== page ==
The Impeachment Of Andrew Johnson Essay Research — страница 2

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calculated to overthrow, subvert, or corrupt the government of the United States. + At this point, however, there was essentially nothing found to cause a vote of impeachment. During this time, several bills that Johnson vetoed were overturned by a majority vote in Congress. On March 2, 1867, three major unconstitutional bills were passed. The first called for martial law in the South, limited white Southerner voting rights, and gave unlimited voting rights to Blacks in the South. The second bill, (the Army Appropriations Act), removed the President as Commander-in-Chief. The third, which ultimately led to Johnson s impeachment, was the Tenure of Office Act. This act took away the President s right to remove any office holder whose appointment had required Senate approval, unless

the Senate consented. Later, it was also added the Cabinet members would hold their office for the same length of term as the President. Clearly, this provision was aimed directly at Johnson, who was finishing Lincoln s term. For a long period of time, Johnson had suggested that Edwin Stanton resign. Stanton was a Radical who opposed Johnson s policies and was in favor of strict Reconstruction legislation. Then on August 5, 1867, the President forced him out of his Cabinet post, without consulting Congress. General Ulysses S. Grant was appointed in Stanton s place. In January 1868, the Senate invoked the Tenure of Office Act and returned the position to Stanton. Still insisting the unconstitutionality of the Tenure of Office Act, Johnson dismissed Stanton a second time on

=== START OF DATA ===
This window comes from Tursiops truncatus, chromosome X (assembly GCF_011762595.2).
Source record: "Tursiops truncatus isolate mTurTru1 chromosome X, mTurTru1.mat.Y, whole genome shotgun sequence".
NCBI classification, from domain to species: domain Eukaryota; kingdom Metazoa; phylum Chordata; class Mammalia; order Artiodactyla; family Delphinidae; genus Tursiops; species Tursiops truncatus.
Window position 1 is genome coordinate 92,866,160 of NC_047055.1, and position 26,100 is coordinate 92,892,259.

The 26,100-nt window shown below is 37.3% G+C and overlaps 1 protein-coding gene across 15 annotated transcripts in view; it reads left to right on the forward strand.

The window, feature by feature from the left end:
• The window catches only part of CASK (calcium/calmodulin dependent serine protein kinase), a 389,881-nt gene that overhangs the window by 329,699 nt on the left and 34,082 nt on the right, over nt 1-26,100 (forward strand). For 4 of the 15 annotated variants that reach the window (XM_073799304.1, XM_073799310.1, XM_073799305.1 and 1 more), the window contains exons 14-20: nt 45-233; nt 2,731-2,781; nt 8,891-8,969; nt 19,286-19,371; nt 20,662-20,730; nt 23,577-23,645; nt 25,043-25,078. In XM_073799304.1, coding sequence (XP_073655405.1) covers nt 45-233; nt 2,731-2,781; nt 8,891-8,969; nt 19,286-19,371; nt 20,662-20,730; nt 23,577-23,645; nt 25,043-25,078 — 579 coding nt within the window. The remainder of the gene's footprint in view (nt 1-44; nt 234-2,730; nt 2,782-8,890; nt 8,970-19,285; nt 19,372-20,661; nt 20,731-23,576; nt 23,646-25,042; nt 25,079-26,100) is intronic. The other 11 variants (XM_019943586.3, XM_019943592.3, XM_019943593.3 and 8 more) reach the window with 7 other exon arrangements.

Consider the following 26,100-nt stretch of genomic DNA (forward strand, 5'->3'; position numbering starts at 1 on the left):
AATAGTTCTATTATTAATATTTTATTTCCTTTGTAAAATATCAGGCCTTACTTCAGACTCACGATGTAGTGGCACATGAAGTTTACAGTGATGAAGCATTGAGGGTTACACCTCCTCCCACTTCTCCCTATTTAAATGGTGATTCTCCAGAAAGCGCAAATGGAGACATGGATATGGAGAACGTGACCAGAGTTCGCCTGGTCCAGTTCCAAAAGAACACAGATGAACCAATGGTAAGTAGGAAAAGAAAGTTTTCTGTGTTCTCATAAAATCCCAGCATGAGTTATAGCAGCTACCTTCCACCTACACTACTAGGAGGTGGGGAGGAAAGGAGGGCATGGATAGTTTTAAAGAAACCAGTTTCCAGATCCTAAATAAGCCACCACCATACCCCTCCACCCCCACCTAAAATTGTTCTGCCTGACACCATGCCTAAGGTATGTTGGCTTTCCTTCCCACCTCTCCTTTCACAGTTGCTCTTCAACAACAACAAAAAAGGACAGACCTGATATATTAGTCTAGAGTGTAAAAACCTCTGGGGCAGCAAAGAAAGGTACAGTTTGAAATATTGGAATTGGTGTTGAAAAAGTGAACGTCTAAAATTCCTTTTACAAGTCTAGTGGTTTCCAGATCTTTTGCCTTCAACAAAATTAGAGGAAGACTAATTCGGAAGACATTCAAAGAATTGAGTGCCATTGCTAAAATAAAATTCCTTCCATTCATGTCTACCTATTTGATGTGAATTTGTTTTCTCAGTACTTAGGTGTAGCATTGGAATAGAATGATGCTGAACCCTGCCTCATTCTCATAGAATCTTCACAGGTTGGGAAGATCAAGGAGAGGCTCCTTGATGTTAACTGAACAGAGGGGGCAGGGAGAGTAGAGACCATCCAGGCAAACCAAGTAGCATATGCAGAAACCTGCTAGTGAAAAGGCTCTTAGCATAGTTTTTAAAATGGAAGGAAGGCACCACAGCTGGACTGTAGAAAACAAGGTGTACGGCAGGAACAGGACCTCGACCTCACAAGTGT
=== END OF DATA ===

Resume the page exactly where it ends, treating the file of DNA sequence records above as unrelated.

February 21, despite the impeachment investigation that was going on behind the scenes. Three days afterwards, on February 24, 1868, the House of Representatives officially impeached the President. The Senate would be forced to decide his fate. Johnson requested forty days to prepare for the trial, but was only granted ten. On March 5, eleven articles of impeachment were presented. The first eight were concerning violations of the Tenure of Office Act, the ninth had to do with orders sent through improper channels, and the tenth stated that Johnson had questioned the authority of Congress. The final article summarized the first ten, and accused Johnson of failing to execute the Reconstruction Acts. Five attorneys spoke for the President, while he did not appear at the trial. The

proceedings were unfair. The Senate consistently overruled decisions made by the Chief Justice, members of the Cabinet were prohibited from testifying for the President, and defense evidence was excluded. Despite the overwhelming desire in America for conviction, Johnson was acquitted of all articles of impeachment on May 16. Those who were for Johnson s conviction fell short of the victory by one vote from a two-thirds majority. Ten days later, on May 26, a vote on the second article produced the same result. That day marked the end of the impeachment trial. The President of the United States would not be removed from office, because of the will of a minority. Some of these people were moderate Radicals who disliked Senator Wade of Ohio, who was next in line for the presidency.

Also, some did not believe that the charges were strong enough, and thought that the motives of Johnson s accusers were not pure enough to remove a president from office. After all, the President was indeed elected by the people, for the people, and Johnson only attempted to represent the will of Americans who had the lower hand in America s government during his term.